Alice In Chains laugh when they’re together. A lot. However mired their story as a band has been in loss and struggle, they’ve maintained and strengthened a bond that’s clear to see spending time with them ahead of their UK live return in Leeds.
And they have a big reason to be cheerful; new album Rainier Fog validates yet again that their 2006 return with William DuVall began one of the great comebacks of rock history, even though, as DuVall admits to us, 2009’s Black Gives Way To Blue was a band “fighting for our right to exist”.
But it was also their new era as a full two-guitar dynamic; DuVall came into the band when his own trio Comes With The Fall backed Cantrell on the tour for his 2002 Degradation Tour solo album. While there’s a strong case to be made for Cantrell as the greatest lead player of the 90s alternative scene, DuVall’s achievement in thriving alongside him over their three albums together is easy to take for granted.
For this one, there’s a clue in the title. The 14,000-foot Mount Rainier is a towering landmark for Pacific North West residents and Alice In Chains returned home to Seattle for the initial tracking of the album. A place where ghosts of the past reside, even in the summer climes they spent there.
Recording took place at the studio formerly known as Bad Animals where the band laid down what would be their last album with Layne Staley in the fall of ’95. But they carried the legacy of a more recent loss with them too. DuVall reveals to us before we leave that they used an acoustic on the record that formerly belonged to their friend Chris Cornell, and was a songwriting guitar for him. The past is never far away from Alice In Chains, but it’s being carried proudly on into the future…
The album title conjures up the Pacific north west and the band’s roots. Was that on your mind a lot on this record?
William: “We were able to have more fun through the entire process than I think we’ve had before and I think going to Seattle had a little bit to do with that. There’s this thing of let’s try it, it will either be really, really bad in terms of baggage and stuff you’ve got to confront or it will be really, really cool. And it turned out to be really, really cool.
“Seattle in summertime becomes one of the most beautiful cities on earth during those few months. And going to this studio where they’d had this history and other bands had this history – Superunknown was done there. So there were ghosts but they were benign ghosts. I hesitate to say friendly ghosts but they were. Anytime we felt ourselves confronting that stuff it was positive not negative. It helped fuel instead of restrict.”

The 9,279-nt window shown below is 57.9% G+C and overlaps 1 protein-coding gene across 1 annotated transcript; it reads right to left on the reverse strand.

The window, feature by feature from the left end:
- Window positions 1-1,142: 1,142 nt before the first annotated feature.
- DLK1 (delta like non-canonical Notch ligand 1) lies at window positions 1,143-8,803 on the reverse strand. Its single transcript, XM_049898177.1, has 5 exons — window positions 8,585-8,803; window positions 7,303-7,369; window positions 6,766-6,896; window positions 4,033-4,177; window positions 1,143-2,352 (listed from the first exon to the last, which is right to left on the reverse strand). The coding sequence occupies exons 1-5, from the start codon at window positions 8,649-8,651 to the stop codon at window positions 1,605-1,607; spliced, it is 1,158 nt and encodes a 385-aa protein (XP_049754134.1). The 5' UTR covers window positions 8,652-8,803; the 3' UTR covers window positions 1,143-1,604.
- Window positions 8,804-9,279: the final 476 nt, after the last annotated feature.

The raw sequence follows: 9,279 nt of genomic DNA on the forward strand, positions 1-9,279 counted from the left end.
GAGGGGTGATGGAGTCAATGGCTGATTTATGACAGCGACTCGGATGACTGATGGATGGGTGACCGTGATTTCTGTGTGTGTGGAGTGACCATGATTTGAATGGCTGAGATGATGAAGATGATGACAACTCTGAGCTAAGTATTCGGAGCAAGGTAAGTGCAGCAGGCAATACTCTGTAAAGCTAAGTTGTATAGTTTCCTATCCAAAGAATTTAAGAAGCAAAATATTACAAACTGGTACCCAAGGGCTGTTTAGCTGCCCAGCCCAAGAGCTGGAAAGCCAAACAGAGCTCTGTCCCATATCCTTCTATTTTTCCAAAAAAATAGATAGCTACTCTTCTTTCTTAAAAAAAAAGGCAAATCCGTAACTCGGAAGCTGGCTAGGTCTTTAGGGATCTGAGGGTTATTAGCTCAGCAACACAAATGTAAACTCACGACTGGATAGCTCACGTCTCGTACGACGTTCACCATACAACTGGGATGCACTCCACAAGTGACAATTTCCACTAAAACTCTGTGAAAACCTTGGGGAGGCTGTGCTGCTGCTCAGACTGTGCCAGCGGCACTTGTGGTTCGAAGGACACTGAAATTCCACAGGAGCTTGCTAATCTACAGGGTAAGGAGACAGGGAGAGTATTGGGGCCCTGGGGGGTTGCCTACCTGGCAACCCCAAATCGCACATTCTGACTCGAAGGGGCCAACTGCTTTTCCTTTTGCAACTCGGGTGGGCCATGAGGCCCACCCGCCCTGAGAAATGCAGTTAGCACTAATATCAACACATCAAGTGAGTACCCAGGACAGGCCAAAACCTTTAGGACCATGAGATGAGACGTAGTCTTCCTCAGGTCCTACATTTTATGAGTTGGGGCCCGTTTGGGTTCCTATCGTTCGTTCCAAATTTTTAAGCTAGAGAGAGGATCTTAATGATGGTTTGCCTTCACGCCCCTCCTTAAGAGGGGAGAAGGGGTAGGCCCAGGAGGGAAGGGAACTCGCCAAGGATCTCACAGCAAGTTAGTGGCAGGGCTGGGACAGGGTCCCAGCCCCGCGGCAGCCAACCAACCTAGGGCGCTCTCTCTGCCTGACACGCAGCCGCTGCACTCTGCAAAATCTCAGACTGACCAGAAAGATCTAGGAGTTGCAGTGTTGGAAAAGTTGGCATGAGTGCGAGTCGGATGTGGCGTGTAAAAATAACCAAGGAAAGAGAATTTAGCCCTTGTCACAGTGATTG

Jerry: “It made sense because we made a conscious decision and said, ‘Let’s go home to Seattle and make this record.’ We had history at the studio, we recorded the self-titled record there and that’s when it was Bad Animals – Heart’s studio. It was cool to come back there after many years and still have the place be there and be home in Seattle in the summer, which is fucking amazing – it’s the best time of the year to be there.
“I had that song [the title track] and it seemed to make sense to me that we should call it that. And that song is an all-encompassing song as well; a life and a community where we come from. It’s important to us, looking back at where you come from and also looking at how far you’ve come. Being proud of that and owning it all.”
William: “And I think we’re getting to a stage, especially with all the things that are going on in the world with all these losses of people that have meant so much, I think just getting to a stage of realising, man, we’re not going to be doing this forever.
“No matter how you look at it, this is all ephemeral. We have to take our pleasures while we can. We have to not take this for granted. And you’d think that would be very baked into this group anyway, and it kind of is but I do think it takes repeated slaps in the face to really hammer that home. And it was very well hammered home this time.”
It’s poignant as well because you come from a remarkable community of bands that have now become classic rock for a generation. And it’s a community that has experienced loss again even in recent years.
Jerry: “The middle section of that song touches on that. I was personally talking about Layne, but all of the fellows that we’ve lost and all of our friends are included in that section.”
You’ve both come from bands where you’re the main guitar player, how has that journey as a two-guitar band been for you in the last 12 years?
William: “It’s one of these things, man, we can both do all of whatever we want to do on a record. It becomes a thing of trying to create room or leave room for one another out of respect and admiration. What ends up happening when you do that is something that you couldn’t have achieved on your own if you’d elected to do everything. It would sound different so where we find these places to leave room for one another it really elevates the material, at least in terms of making it something it would never have been otherwise.”
Jerry, did William’s presence change your songwriting process when he joined the band?
Jerry: “No it didn’t change my style or writing. He’s his own unique dude and he’s got his own vocal sound. The way he writes and plays guitar is extremely different from me. Both rock so that’s cool but he adds elements of what he does but I’ve been doing things the same way for 31 years so I’m not really gonna change now. So I wouldn’t say it really changed anything about my writing style but it’s nice we can incorporate a lot more with William because he plays and he’s a really good guitar player. It gives us a little more opportunity.